'Thousands could die': Are US and Iran headed for war?
When US National Security Adviser John Bolton announced last week that Washington was deploying a naval strike group to the Gulf to send a "clear and unmistakable message to the Iranian regime", many likened the situation to the lead-up to the Iraq war.
Still, a military confrontation between Washington and Tehran would be nothing like the US-led invasion of Iraq in 2003, when American troops reached Baghdad in less than a month, analysts told Middle East Eye this week.
Instead, an all-out US war with Iran would have "hideous" ramifications and may spark deadly battles across the Middle East.
"In one word, it would be catastrophic," said Imad Harb, director of research and analysis at Arab Center Washington DC.
'The Gulf countries - Saudi Arabia and the UAE - should really be cautious about what they wish for'
- Imad Harb, Arab Center Washington DC
This week, US President Donald Trump reimposed a series of strict sanctions on Tehran and did not rule out a direct military confrontation between the two countries.
For its part, Iran announced plans to pull out of parts of the 2015 nuclear deal that Washington abandoned last year, and called on European leaders to protect it against United States sanctions.
This latest round of tensions has led some observers to wonder whether some US officials, especially the interventionist hawks in the Trump administration, may be manoeuvring towards all-out war with Iran.
Should that happen, Harb painted a doomsday scenario in which Iran would not only retaliate against US troops in the region, but would also target the Arab Gulf countries hosting those American forces.
Tehran and its allies in Yemen may also block or at least disrupt the straits of Hormuz and Bab el-Mandeb, the passageways into the Gulf and Red Sea, crippling international trade.
"Iran is not going to go down without harming others," Harb said.
"We're talking about a Gulf that's anywhere between 35 and 70 miles-wide, and on the western coast ... we have Saudi and UAE installations. And Iran is not going to spare them if things really come to a head."
In fact, the same countries that have pushed the US to adopt a more confrontational approach to Iran - Saudi Arabia and the United Arab Emirates - may be the ones to pay the price if violence breaks out.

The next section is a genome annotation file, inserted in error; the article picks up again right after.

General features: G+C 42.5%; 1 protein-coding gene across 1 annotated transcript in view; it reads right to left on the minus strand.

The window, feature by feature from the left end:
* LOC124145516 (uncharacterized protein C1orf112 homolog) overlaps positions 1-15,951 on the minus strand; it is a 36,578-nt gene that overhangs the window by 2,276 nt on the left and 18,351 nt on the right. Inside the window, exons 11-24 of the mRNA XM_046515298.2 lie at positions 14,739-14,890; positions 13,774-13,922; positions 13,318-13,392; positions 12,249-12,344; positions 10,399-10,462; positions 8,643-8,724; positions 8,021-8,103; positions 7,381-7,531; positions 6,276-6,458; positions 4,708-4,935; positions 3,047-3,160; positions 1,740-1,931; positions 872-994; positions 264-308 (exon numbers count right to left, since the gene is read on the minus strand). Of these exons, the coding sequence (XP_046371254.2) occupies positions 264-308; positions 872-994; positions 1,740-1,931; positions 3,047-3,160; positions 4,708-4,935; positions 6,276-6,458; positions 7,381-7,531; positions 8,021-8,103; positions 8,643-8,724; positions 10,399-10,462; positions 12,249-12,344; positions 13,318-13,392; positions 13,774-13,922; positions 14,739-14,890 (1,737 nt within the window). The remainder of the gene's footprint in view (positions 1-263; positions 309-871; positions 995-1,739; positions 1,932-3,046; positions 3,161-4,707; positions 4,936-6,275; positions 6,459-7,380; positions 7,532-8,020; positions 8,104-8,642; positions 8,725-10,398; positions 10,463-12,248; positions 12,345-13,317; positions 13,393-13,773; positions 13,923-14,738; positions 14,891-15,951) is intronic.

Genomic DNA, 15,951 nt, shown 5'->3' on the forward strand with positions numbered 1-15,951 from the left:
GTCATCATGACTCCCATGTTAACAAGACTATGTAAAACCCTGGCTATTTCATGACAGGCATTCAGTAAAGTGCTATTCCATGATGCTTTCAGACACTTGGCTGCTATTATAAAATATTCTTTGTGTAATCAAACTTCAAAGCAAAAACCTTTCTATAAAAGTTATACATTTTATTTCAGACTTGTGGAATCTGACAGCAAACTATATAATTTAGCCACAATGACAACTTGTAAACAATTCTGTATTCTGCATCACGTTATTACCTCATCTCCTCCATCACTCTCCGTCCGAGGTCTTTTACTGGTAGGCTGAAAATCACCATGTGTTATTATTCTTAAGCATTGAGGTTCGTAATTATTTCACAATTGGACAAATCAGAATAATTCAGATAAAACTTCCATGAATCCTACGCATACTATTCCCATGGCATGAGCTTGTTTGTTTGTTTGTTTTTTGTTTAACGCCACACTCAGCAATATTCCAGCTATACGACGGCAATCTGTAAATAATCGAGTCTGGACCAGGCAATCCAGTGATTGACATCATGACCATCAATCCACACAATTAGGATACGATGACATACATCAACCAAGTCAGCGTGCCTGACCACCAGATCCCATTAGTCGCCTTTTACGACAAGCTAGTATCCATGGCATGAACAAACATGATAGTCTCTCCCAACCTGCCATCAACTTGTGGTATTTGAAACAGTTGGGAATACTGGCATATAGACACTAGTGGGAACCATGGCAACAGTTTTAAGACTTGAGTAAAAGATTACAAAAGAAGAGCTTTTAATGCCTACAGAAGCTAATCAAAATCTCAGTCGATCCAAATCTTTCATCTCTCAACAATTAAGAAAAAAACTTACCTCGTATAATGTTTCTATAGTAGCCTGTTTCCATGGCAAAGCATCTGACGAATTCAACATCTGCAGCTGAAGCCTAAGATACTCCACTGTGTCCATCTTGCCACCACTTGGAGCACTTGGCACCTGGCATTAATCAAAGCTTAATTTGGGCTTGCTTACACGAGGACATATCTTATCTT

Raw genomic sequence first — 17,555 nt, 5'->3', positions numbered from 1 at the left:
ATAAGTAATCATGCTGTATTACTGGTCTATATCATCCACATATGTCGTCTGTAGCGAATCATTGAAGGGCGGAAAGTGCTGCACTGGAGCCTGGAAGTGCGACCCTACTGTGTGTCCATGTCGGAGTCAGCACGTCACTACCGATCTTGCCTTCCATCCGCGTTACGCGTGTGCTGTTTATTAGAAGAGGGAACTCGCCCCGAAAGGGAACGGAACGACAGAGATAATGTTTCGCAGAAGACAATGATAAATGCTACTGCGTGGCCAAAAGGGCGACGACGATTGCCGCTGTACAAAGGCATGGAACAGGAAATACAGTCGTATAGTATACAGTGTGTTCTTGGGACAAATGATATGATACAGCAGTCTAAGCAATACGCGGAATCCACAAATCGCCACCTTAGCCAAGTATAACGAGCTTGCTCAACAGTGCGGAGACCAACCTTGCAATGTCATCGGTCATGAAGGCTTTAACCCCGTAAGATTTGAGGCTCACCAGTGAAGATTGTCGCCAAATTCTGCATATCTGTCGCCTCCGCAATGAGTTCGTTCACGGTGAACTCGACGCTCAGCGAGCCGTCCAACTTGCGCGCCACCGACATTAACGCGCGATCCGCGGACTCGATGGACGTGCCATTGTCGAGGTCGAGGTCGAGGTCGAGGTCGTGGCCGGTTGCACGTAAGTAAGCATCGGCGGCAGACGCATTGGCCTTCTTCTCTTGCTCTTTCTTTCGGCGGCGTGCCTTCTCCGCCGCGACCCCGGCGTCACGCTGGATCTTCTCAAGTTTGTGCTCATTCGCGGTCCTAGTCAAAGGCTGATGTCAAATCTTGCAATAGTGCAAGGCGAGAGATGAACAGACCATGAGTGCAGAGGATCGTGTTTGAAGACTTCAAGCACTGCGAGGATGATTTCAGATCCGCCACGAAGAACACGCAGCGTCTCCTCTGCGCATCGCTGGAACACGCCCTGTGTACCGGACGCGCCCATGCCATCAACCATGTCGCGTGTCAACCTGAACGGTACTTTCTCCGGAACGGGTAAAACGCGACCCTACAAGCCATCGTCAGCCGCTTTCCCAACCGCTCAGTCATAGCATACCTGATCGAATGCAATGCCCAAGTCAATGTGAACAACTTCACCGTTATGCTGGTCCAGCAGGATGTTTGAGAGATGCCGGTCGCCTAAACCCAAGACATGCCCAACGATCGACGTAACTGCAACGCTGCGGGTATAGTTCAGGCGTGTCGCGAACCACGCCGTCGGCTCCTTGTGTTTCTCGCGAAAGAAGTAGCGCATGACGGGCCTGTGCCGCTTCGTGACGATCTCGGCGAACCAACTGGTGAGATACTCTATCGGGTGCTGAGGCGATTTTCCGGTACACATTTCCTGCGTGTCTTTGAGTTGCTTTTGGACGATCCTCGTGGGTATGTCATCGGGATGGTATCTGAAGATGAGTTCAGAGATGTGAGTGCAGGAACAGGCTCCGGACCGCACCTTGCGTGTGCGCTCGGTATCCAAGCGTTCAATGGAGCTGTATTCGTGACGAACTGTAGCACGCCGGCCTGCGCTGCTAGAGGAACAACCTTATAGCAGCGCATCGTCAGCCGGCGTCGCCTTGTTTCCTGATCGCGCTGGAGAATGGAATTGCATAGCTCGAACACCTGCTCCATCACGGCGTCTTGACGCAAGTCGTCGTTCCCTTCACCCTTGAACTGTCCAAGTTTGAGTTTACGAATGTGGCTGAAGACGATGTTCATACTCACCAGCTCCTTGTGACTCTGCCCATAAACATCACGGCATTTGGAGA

"The Gulf countries - Saudi Arabia and the UAE - should really be cautious about what they wish for ... because if Iran is to be vanquished, it's going to hit them really hard," Harb told MEE.
'The Iranians will respond'
Beyond the Gulf region, Iran has proxies and allies in Iraq, Syria, Lebanon and the Palestinian territories.
Tehran could respond to a US attack by persuading Hezbollah, its ally in Lebanon, to fire rockets on Israel, said Barbara Slavin, director of the Future of Iran Initiative at the Atlantic Council.
That would cause a "massive confrontation" in which Trump would come to Israel's aid, she said.
"Thousands of people could die. This could be just hideous," she told MEE. "That would be the worst-case scenario, that it expands and affects all kinds of civilian populations in a number of countries."
Despite the fatally disastrous consequences of a potential war, Slavin said the conflict does have the potential to escalate.
Acting US Secretary of Defense Pat Shanahan vowed earlier this week to hold Tehran accountable for "any attack" on US forces and interests in the region.
In that context, an assault on US troops by an Iran-allied militia may start a spiral of escalation, Slavin said.
"It doesn't take much imagination to envision an absolutely horrible war that would bring in Iran's proxies and US allies, as well as US troops throughout the region," she said.
With US military bases and Iran-backed forces spread across the region, often in close proximity, any local confrontation could quickly escalate into a transnational conflict.
Kassem Kassir, a Lebanese journalist and author of the book, Hezbollah between 1982 and 2016, dismissed the possibility of war but warned that if violence breaks out, it will not be limited to one battlefield.
Should the US directly strike Iran, all bets are off, Kassir told MEE in an email.